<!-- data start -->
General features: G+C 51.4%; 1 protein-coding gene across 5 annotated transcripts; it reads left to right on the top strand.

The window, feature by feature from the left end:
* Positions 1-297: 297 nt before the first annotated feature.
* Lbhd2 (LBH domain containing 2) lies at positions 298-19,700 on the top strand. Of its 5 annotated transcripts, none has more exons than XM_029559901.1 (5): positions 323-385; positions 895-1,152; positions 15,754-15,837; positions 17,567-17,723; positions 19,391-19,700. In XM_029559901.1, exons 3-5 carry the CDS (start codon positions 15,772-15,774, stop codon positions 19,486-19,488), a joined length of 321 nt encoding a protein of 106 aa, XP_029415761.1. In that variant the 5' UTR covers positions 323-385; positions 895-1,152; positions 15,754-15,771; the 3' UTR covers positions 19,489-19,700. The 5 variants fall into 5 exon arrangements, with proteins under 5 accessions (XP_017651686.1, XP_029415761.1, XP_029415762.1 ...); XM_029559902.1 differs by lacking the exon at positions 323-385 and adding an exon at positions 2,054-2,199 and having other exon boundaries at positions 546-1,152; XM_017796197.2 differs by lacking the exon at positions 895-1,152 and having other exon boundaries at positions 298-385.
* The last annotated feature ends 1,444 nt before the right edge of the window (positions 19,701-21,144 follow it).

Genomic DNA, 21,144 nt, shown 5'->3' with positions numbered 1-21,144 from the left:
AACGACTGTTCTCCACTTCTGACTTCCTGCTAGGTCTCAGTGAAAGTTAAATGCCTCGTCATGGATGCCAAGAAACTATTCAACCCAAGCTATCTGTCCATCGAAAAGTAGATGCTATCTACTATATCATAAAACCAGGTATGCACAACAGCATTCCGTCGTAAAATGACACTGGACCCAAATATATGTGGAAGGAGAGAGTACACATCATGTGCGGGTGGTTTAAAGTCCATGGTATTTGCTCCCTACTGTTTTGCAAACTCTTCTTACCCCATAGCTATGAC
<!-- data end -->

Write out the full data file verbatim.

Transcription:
General features: G+C 51.4%; 1 protein-coding gene across 5 annotated transcripts; it reads left to right on the top strand.

The window, feature by feature from the left end:
* Positions 1-297: 297 nt before the first annotated feature.
* Lbhd2 (LBH domain containing 2) lies at positions 298-19,700 on the top strand. Of its 5 annotated transcripts, none has more exons than XM_029559901.1 (5): positions 323-385; positions 895-1,152; positions 15,754-15,837; positions 17,567-17,723; positions 19,391-19,700. In XM_029559901.1, exons 3-5 carry the CDS (start codon positions 15,772-15,774, stop codon positions 19,486-19,488), a joined length of 321 nt encoding a protein of 106 aa, XP_029415761.1. In that variant the 5' UTR covers positions 323-385; positions 895-1,152; positions 15,754-15,771; the 3' UTR covers positions 19,489-19,700. The 5 variants fall into 5 exon arrangements, with proteins under 5 accessions (XP_017651686.1, XP_029415761.1, XP_029415762.1 ...); XM_029559902.1 differs by lacking the exon at positions 323-385 and adding an exon at positions 2,054-2,199 and having other exon boundaries at positions 546-1,152; XM_017796197.2 differs by lacking the exon at positions 895-1,152 and having other exon boundaries at positions 298-385.
* The last annotated feature ends 1,444 nt before the right edge of the window (positions 19,701-21,144 follow it).

Genomic DNA, 21,144 nt, shown 5'->3' with positions numbered 1-21,144 from the left:
AACGACTGTTCTCCACTTCTGACTTCCTGCTAGGTCTCAGTGAAAGTTAAATGCCTCGTCATGGATGCCAAGAAACTATTCAACCCAAGCTATCTGTCCATCGAAAAGTAGATGCTATCTACTATATCATAAAACCAGGTATGCACAACAGCATTCCGTCGTAAAATGACACTGGACCCAAATATATGTGGAAGGAGAGAGTACACATCATGTGCGGGTGGTTTAAAGTCCATGGTATTTGCTCCCTACTGTTTTGCAAACTCTTCTTACCCCATAGCTATGAC